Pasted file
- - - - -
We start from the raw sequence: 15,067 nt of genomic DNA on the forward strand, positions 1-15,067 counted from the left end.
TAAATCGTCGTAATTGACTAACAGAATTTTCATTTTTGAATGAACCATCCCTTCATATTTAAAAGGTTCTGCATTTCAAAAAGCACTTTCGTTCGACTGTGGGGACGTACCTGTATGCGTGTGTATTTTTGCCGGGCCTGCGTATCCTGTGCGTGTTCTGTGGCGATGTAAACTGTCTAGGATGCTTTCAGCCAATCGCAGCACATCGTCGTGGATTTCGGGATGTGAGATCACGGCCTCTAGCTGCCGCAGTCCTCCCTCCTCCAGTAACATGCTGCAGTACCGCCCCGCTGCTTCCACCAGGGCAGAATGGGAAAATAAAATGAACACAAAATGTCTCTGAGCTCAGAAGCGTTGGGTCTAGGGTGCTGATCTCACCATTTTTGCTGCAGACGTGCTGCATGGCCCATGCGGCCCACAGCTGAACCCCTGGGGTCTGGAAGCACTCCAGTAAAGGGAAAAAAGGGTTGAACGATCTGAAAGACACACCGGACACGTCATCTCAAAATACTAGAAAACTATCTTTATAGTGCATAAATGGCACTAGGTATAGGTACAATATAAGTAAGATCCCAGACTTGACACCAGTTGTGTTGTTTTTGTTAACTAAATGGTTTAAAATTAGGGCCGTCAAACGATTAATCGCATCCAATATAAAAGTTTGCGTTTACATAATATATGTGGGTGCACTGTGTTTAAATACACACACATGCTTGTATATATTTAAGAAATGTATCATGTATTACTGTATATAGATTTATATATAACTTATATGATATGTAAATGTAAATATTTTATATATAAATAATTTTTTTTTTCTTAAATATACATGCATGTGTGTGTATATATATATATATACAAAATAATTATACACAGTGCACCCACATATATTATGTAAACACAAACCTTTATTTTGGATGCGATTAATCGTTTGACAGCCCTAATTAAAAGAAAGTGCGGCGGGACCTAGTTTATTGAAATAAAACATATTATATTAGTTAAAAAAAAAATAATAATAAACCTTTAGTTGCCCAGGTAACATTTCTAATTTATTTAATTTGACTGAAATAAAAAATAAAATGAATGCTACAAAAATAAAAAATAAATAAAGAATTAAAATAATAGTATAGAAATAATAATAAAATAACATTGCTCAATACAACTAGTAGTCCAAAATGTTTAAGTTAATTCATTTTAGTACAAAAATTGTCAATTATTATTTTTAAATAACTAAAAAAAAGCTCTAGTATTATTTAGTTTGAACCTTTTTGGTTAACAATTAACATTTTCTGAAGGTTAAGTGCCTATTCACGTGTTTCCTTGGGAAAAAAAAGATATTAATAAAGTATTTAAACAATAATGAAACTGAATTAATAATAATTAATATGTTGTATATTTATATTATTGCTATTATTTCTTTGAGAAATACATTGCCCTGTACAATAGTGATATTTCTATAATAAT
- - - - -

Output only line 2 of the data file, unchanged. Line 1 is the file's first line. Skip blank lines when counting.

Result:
TAAATCGTCGTAATTGACTAACAGAATTTTCATTTTTGAATGAACCATCCCTTCATATTTAAAAGGTTCTGCATTTCAAAAAGCACTTTCGTTCGACTGTGGGGACGTACCTGTATGCGTGTGTATTTTTGCCGGGCCTGCGTATCCTGTGCGTGTTCTGTGGCGATGTAAACTGTCTAGGATGCTTTCAGCCAATCGCAGCACATCGTCGTGGATTTCGGGATGTGAGATCACGGCCTCTAGCTGCCGCAGTCCTCCCTCCTCCAGTAACATGCTGCAGTACCGCCCCGCTGCTTCCACCAGGGCAGAATGGGAAAATAAAATGAACACAAAATGTCTCTGAGCTCAGAAGCGTTGGGTCTAGGGTGCTGATCTCACCATTTTTGCTGCAGACGTGCTGCATGGCCCATGCGGCCCACAGCTGAACCCCTGGGGTCTGGAAGCACTCCAGTAAAGGGAAAAAAGGGTTGAACGATCTGAAAGACACACCGGACACGTCATCTCAAAATACTAGAAAACTATCTTTATAGTGCATAAATGGCACTAGGTATAGGTACAATATAAGTAAGATCCCAGACTTGACACCAGTTGTGTTGTTTTTGTTAACTAAATGGTTTAAAATTAGGGCCGTCAAACGATTAATCGCATCCAATATAAAAGTTTGCGTTTACATAATATATGTGGGTGCACTGTGTTTAAATACACACACATGCTTGTATATATTTAAGAAATGTATCATGTATTACTGTATATAGATTTATATATAACTTATATGATATGTAAATGTAAATATTTTATATATAAATAATTTTTTTTTTCTTAAATATACATGCATGTGTGTGTATATATATATATATACAAAATAATTATACACAGTGCACCCACATATATTATGTAAACACAAACCTTTATTTTGGATGCGATTAATCGTTTGACAGCCCTAATTAAAAGAAAGTGCGGCGGGACCTAGTTTATTGAAATAAAACATATTATATTAGTTAAAAAAAAAATAATAATAAACCTTTAGTTGCCCAGGTAACATTTCTAATTTATTTAATTTGACTGAAATAAAAAATAAAATGAATGCTACAAAAATAAAAAATAAATAAAGAATTAAAATAATAGTATAGAAATAATAATAAAATAACATTGCTCAATACAACTAGTAGTCCAAAATGTTTAAGTTAATTCATTTTAGTACAAAAATTGTCAATTATTATTTTTAAATAACTAAAAAAAAGCTCTAGTATTATTTAGTTTGAACCTTTTTGGTTAACAATTAACATTTTCTGAAGGTTAAGTGCCTATTCACGTGTTTCCTTGGGAAAAAAAAGATATTAATAAAGTATTTAAACAATAATGAAACTGAATTAATAATAATTAATATGTTGTATATTTATATTATTGCTATTATTTCTTTGAGAAATACATTGCCCTGTACAATAGTGATATTTCTATAATAAT